Those who enjoyed Ohio Chautauqua in 2011, when the Historical Society brought the event to Lakewood for the first time, will remember that the evening presentations by each of these characters will be in the big tent. Our site in Lakewood Park is thanks to the support and assistance of the City of Lakewood. Each scholar/actor will also present a program for young audiences each morning that the tent is in the Park. The Beck Center is again partnering with the Historical Society to host the daytime programs for younger audiences. The five scholars/actors will also present a lecture program each afternoon at the Lakewood Public Library during their stay in Lakewood. The Lakewood City Schools are also supporting the event as the music programs each evening under the tent will feature local students. Other community organizations, including the Lakewood Chamber of Commerce, will be supporting the event. hose interested in sponsoring part of the program, fundraising in support of the Lakewood event, or in participating in some way should contact the Lakewood Historical Society.
Presentations in character make history come alive. The Lakewood Historical Society is delighted to make this available right here in Lakewood. Anyone who wants to help support the Lakewood Historical Society, and to defray part of the cost of bringing this event back to Lakewood, can do so at www.lakewoodhistory.org. “Ohio Chautauqua” is sponsored and presented by the Ohio Humanities Council http://www.ohiohumanities.org/ohio-chautauqua.html.
If you have any question, please call the Lakewood Historical Society at 216.221.7343 or email email@example.com and someone from the Ohio Chautauqua Music Committee will get back to you.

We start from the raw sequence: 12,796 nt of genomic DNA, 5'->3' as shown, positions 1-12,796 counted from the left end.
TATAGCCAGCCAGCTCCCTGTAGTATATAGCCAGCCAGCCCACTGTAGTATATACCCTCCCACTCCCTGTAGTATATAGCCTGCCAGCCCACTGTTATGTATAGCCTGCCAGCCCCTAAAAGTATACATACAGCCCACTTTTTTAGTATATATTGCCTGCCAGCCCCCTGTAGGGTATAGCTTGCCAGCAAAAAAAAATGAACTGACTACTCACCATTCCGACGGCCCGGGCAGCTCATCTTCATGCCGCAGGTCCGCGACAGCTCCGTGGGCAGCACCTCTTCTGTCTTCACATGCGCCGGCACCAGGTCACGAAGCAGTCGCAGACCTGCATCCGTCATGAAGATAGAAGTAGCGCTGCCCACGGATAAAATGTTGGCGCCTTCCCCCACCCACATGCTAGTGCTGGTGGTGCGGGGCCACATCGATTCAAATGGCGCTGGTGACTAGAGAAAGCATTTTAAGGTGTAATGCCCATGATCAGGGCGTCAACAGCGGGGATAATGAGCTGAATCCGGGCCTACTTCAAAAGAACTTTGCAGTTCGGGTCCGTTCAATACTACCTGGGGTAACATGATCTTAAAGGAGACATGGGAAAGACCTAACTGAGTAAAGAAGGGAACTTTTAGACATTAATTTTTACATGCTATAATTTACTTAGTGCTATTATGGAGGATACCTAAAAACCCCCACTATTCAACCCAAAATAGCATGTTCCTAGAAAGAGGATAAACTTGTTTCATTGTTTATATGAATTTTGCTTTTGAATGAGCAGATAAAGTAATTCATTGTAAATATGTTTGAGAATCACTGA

Name of Performer or Group_____________________________________________________________
Who is the contact person for this performer or group?
Name____________________________________ Cell phone______________________________
Other members in the group (please include name/contact phone/email – attach separate sheet if necessary:
Instrumental _______ (yes or no. if yes, what instrument, please?) _____________________________
Vocal _______ (yes or no)
Both _______ (yes or no)
Name of audition piece (you must provide 2 copies of sheet music and lyrics)
Ohio Chautauqua 2013 will be held at Lakewood Park for 5 consecutive evenings beginning Tuesday, June 25, 2013 through Saturday, June 29, 2013. Please note, all performers are required to check in with the Music Committee at the tent in Lakewood Park no later than 30 minutes prior to performance time. Please rank your performance preference evenings below (1 = most preferred, 5 = least preferred).
Tuesday, June 25th _____
Wednesday, June 26th _____
Thursday, June 27th _____
Friday, June 28th _____
Saturday, June 29th ___
Is there any evening you are not able to perform? ___________________________________________
You agree to accept the time slot assigned ____________________ (please initial here).
If you are a minor, this form must be signed by the performer and a parent or legal guardian.
Parent or Legal Guardian, if minor Date
By John Pyke, Lakewood Historical Society Board of Trustee member